If you own stocks in some form—about half of Americans do—and follow them daily, your financial hopes and dreams experience regulars ups and downs. When a president “delivers” positive market returns in the present, you might fear rocking the boat, ignoring historical fact that long-term, markets rise. So here’s a question:

If Congress finds wrongdoing on the part of Donald Trump before or after the Mueller commission releases its report, would you oppose impeachment? The hit to the market—if there is one—likely will be short-term. Remember the dot.com boom? The dot.com bust followed. Then a recovery. Then another plunge. Then another record recovery.

Despite market history, some Americans may heed Trump’s warning. They’ll betray the nation for thirty pieces of silver. Or, depending on their portfolios, a great deal more. All to prop up a facade of short-term stability. That would make a mockery of American ideals.

This nation doesn’t need Donald Trump to thrive. Yes, Americans put him in the White House—albeit with fewer citizen votes than Hillary Clinton thanks to the Electoral College. Still, the United States deserves better. We’re hardly a perfect nation. But we’re far too good to be misled by an egotist who professes faith in Jesus while worshipping the dollar.

I have not computed percentage increases to account for compounding, but the absolute numbers are—pardon the word—facts. This post was vetted by my financial advisor, Ira Fateman of SAS Financial Advisors. Any errors, however, are mine alone.

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LEVITICUS AND THE PRESIDENCY

This week, Jews studying Torah are completing the Book of Leviticus. Its copious laws include animal sacrifices, sexual unions, physical impurities and dietary restrictions. While not necessarily the writers’ intentions, Leviticus also informs us about the American presidency.

The last portion of Leviticus offers the Tochechah or Admonition (essentially repeated in Deuteronomy). If the Israelites obey God’s commandments, they will live in peace and prosperity. If not, they will suffer calamities, including starvation (even cannibalism), war and exile among the nations. God, however, doesn’t intend to punish the Israelites on a whim. God wants them to exercise their free will (the Rabbis discuss free will at length) and make proper choices.

Granted, many of Leviticus’ biblical injunctions seem archaic. But the essence of the Tochechah, even for atheists, is simple. A community or nation enjoys the best odds for tranquility and good fortune when it chooses to do right. A society of just laws reinforced by compassion will—eventually—outperform one riddled with anarchy or tyranny and selfishness.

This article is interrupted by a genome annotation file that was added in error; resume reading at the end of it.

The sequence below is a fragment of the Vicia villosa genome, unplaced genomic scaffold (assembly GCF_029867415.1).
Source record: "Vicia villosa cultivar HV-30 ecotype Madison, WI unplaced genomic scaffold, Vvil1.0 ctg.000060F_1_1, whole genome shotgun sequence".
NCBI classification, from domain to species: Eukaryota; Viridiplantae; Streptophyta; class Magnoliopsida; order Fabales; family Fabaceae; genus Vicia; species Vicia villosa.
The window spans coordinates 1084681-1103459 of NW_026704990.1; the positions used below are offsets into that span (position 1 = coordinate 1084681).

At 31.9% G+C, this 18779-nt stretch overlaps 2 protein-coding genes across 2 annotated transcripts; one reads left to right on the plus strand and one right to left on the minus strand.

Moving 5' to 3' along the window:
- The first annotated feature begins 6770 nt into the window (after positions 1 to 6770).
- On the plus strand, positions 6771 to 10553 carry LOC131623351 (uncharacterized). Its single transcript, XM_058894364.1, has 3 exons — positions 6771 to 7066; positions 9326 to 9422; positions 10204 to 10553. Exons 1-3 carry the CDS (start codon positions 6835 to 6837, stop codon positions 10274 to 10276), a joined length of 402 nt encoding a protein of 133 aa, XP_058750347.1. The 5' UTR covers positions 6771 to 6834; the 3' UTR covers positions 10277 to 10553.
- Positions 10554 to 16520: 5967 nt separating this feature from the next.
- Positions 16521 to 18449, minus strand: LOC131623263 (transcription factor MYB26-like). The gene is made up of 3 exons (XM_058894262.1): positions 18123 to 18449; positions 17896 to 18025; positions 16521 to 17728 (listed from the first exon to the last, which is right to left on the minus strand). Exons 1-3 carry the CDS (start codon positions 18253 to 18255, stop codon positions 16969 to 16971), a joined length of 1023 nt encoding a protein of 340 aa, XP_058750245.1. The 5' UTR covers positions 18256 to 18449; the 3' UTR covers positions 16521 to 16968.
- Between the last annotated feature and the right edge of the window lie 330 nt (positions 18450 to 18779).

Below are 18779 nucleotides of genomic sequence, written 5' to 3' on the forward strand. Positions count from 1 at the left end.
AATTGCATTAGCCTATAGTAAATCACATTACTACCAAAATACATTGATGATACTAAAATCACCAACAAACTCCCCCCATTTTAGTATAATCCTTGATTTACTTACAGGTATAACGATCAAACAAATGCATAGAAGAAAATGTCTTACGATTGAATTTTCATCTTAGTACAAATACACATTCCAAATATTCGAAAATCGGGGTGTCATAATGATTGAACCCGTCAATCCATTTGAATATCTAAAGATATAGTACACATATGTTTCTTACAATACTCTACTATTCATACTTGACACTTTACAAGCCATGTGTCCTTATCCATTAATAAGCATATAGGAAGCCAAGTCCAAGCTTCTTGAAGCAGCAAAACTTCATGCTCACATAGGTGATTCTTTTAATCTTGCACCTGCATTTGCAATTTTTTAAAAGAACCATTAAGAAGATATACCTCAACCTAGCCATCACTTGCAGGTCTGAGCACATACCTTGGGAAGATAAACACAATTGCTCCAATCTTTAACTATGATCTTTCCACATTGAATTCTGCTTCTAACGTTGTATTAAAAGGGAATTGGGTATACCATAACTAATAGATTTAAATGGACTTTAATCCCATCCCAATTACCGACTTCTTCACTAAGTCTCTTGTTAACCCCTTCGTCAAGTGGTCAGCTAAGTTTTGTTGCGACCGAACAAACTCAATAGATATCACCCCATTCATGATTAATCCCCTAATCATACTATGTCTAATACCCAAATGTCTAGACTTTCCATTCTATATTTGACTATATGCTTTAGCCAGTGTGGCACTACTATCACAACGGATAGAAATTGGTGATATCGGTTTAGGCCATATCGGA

Where does this leave the United States? We pride ourselves on our democracy, imperfect though it may be. We believe that in regularly choosing our leaders, we promote life, liberty and the pursuit of happiness. But as God warns Israel, we can make good choices or bad ones. The latter can bring dire consequences.

Last November, America chose a new president. The popular vote went to Hillary Clinton, but as provided by the Constitution, the Electoral College determined the winner. That was Donald Trump. Many Trump supporters had no idea what his policies would be; Mr. Trump apparently had no idea either. But many voters liked that “he says what he thinks.” Mr. Trump said a lot, including calling his opponent “Crooked Hillary.”

Since taking office, Mr. Trump referred to his predecessor Barak Obama as a “Bad (or sick) guy!”, called the media—a bulwark of democracy—a “disgrace” for spreading “fake news,” and labeled James Comey, the FBI director looking into Trump campaign connections to Russia, a “showboat” and “grandstander.” That was after he allegedly asked Mr. Comey to go easy on fired national security advisor Mike Flynn—and before Mr. Trump revealed sensitive intelligence concerning ISIS airline bomb plots to two senior Russian officials.

On Wednesday, the Justice Department appointed former FBI director Robert Mueller as special counsel to determine if the Trump campaign engaged in collusion with Russia. Mr. Mueller will be given wide latitude, including the power to bring criminal charges. Mr. Trump issued a brief statement welcoming the special counsel. Then he backtracked, calling the investigation a “witch hunt.”

Mr. Mueller may find no grounds to impeach Mr. Trump. (Trial in the Senate would follow.) Impeachment doesn’t concern popularity or competence. I suspect, however, that the special investigator’s report will highly damage Mr. Trump’s presidency, very possibly to the point of inducing resignation.

As to Leviticus, it’s not all doom and gloom. God promises that even after being severely punished, Israel can choose to return to the commandments. If it does, God will restore the people to their land. Going forward, Americans and their representatives in Congress will have to make difficult choices regarding chaos in the White House—chaos we chose to inflict on ourselves.